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Death of Thomas Alderson Cooke

1854

Information

Thomas Alderson Cooke was born into a rich family in Salford. He moved to Peterborough where he became a local magistrate, Sherriff of Northamptonshire and later High Sherriff. He married Julia Image, the daughter of the late vicar of St John's church John Image. Together they had 12 children, 10 of whom survived childhood. He had 4 wives in total, including a very public annulment of the marriage to his second wife Charlotte Squires. She was from a successful merchant family, but was many years younger than him. Thomas Alderson Cooke is best remembered for commissioning a large mansion on Priestgate in 1816, on Neville Place, which is home to Peterborough Museum. He is also credited with building the Dower House on the corner of Trinity Street. It was built in the 1840s for his fourth wife Mary. It was a church for some years, which is how it gained a spire, and is currently a nursery. A well-respected magistrate for many years, he continued to preside until the week before he died, despite being incapacitated. He died in December 1854, after which his house was bought by the Fitzwilliams in an auction and gifted to the city as an infirmary.  





The Loss of a Wonderful Image

1817

Information

Judith Image was the daughter of Reverend John Image and his wife Mary. She was baptised on 12th February 1775 in St. John's Church, Peterborough, by her father. She was one of at least seven children born to the Images, most of whom died in infancy. Her father was vicar of Peterborough, so the family lived together in the rectory, which was in Priestgate. Fortunately Judith, or Julia as she was often known, survived to adulthood and married well. Her husband was Thomas Alderson Cooke, who was originally from Salford in Lancashire. Together they had 12 children, 10 of whom survived into adulthood. The family are best known as the residents of what is now Peterborough Museum. Thomas commissioned the building of the house on the most impressive site in the city, which just happened to be opposite the old vicarage, Judith's childhood home.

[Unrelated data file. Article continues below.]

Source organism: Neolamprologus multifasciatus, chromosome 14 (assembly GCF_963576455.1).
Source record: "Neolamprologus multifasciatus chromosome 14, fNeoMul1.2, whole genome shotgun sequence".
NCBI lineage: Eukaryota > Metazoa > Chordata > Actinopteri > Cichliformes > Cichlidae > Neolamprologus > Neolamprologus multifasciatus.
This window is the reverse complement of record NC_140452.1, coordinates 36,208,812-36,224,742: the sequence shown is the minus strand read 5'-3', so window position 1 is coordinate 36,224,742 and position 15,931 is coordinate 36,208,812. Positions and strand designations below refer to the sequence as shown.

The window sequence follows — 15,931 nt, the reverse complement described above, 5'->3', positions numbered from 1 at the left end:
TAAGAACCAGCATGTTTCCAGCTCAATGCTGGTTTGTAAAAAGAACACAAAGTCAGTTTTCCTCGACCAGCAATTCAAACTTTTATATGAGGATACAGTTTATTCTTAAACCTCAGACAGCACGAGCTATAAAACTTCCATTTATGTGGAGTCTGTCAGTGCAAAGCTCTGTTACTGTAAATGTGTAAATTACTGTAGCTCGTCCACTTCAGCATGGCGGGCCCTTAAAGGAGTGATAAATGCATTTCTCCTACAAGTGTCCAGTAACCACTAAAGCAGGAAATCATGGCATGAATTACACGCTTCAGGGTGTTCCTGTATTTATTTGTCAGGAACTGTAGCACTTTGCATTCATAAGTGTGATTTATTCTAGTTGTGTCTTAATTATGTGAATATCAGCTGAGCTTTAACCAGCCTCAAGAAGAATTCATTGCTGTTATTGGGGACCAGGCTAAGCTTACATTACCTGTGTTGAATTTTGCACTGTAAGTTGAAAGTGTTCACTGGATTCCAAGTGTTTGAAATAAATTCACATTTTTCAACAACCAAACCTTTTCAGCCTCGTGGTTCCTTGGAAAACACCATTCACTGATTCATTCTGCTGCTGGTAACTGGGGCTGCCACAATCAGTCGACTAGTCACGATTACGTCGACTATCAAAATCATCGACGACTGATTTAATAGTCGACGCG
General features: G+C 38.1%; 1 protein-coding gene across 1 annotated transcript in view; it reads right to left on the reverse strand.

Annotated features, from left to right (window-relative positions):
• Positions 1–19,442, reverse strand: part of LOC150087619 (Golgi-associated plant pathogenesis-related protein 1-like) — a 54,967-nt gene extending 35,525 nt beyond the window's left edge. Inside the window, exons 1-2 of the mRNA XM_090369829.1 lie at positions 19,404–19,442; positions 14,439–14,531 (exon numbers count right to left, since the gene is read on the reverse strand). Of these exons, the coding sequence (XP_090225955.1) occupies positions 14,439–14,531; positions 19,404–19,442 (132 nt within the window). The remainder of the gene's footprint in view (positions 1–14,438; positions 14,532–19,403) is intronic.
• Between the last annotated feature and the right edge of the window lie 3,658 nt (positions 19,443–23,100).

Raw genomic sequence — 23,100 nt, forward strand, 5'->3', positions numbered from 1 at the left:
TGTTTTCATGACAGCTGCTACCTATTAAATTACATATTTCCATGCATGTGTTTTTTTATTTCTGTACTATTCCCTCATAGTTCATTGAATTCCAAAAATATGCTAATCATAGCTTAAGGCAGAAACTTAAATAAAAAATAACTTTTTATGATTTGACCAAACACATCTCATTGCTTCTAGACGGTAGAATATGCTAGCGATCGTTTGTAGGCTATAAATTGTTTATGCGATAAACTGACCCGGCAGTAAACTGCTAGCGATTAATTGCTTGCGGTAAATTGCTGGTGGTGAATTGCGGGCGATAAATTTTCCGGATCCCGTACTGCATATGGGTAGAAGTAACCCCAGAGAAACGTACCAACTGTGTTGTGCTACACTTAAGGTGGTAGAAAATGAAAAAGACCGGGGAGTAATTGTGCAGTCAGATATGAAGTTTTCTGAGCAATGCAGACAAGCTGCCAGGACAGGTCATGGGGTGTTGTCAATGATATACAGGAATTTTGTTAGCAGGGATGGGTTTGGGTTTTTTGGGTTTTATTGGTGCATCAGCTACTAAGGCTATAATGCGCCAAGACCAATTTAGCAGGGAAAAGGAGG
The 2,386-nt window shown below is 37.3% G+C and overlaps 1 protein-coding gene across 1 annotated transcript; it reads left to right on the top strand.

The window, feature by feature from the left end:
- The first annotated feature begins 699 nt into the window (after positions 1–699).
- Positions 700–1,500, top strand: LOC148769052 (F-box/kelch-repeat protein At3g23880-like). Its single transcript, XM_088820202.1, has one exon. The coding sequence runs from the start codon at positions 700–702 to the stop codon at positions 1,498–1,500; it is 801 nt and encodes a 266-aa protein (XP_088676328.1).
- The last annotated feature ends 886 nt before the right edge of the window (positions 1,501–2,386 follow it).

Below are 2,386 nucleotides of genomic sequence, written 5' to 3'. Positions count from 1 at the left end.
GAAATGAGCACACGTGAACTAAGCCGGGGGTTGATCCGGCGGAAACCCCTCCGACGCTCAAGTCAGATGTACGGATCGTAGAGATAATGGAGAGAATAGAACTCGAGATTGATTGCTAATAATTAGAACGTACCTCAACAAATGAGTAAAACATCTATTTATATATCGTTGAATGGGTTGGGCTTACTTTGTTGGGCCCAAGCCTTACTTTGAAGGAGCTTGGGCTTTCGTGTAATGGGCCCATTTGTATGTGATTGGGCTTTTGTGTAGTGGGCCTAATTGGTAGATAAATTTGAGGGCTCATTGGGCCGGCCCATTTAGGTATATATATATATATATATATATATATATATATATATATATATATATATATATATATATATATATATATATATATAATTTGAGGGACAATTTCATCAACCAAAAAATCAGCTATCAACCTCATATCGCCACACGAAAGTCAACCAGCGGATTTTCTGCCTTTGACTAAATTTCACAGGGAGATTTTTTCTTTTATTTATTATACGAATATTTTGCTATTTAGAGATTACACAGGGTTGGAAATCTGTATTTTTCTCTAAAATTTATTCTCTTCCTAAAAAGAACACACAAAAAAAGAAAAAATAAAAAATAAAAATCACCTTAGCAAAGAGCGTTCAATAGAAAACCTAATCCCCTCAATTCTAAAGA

Tragedy
Sadly Judith died after only a few months of living in the mansion. Her death was unexpected and a terrible loss to both her husband and 10 children. She was remembered in an inscription: Judith Cooke, wife of Thomas Alderson Cooke, Esq., and daughter of the late John Image, clerk, many years vicar of this parish, whose virtues she inherited, on the 15th February 1817 and in the 42nd year of her age, she was so suddenly snatched from a numerous and affectionate family, whose consolation under so heavy an affliction is the humble confidence that she is taken to a region where pain and sorrow are known no more. She was buried next to her children Mary Caroline and Thomas Henry, who both died at 6 months old in 1800 and 1806 respectively. She was joined later by Thomas' third wife Mary Joanna (died 1825) and Thomas himself in 1854. All of the Cookes were buried in Cowgate Cemetery which was located where the Crescent Bridge roundabout is now located. All the remains were moved to Broadway Cemetery.